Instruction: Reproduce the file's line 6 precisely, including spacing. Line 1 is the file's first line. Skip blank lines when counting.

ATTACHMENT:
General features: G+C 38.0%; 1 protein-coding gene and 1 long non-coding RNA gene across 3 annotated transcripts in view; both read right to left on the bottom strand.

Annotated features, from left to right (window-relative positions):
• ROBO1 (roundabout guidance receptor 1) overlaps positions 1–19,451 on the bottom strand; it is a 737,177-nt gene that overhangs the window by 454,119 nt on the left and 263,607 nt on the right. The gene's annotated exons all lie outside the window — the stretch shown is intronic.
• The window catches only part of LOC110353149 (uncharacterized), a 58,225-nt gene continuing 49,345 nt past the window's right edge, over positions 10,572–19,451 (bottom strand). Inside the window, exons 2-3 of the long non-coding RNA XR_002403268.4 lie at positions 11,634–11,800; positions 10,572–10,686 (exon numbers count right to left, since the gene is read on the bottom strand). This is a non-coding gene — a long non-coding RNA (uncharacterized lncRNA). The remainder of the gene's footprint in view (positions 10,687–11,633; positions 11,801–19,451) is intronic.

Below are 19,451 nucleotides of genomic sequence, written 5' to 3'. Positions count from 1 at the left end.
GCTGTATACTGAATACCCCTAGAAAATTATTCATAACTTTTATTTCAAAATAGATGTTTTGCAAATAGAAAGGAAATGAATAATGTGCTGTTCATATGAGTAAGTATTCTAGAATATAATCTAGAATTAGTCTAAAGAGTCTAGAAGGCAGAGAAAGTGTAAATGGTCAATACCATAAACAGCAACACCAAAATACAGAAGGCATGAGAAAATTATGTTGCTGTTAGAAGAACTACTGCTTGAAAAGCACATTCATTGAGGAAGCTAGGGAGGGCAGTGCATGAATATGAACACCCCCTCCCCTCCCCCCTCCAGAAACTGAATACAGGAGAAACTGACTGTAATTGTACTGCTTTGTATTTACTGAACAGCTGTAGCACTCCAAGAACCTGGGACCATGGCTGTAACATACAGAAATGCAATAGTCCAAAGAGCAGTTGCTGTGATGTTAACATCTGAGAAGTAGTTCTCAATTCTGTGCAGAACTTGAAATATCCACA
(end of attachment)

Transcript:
GCTGTATACTGAATACCCCTAGAAAATTATTCATAACTTTTATTTCAAAATAGATGTTTTGCAAATAGAAAGGAAATGAATAATGTGCTGTTCATATGAGTAAGTATTCTAGAATATAATCTAGAATTAGTCTAAAGAGTCTAGAAGGCAGAGAAAGTGTAAATGGTCAATACCATAAACAGCAACACCAAAATACAGAAGGCATGAGAAAATTATGTTGCTGTTAGAAGAACTACTGCTTGAAAAGCACATTCATTGAGGAAGCTAGGGAGGGCAGTGCATGAATATGAACACCCCCTCCCCTCCCCCCTCCAGAAACTGAATACAGGAGAAACTGACTGTAATTGTACTGCTTTGTATTTACTGAACAGCTGTAGCACTCCAAGAACCTGGGACCATGGCTGTAACATACAGAAATGCAATAGTCCAAAGAGCAGTTGCTGTGATGTTAACATCTGAGAAGTAGTTCTCAATTCTGTGCAGAACTTGAAATATCCACA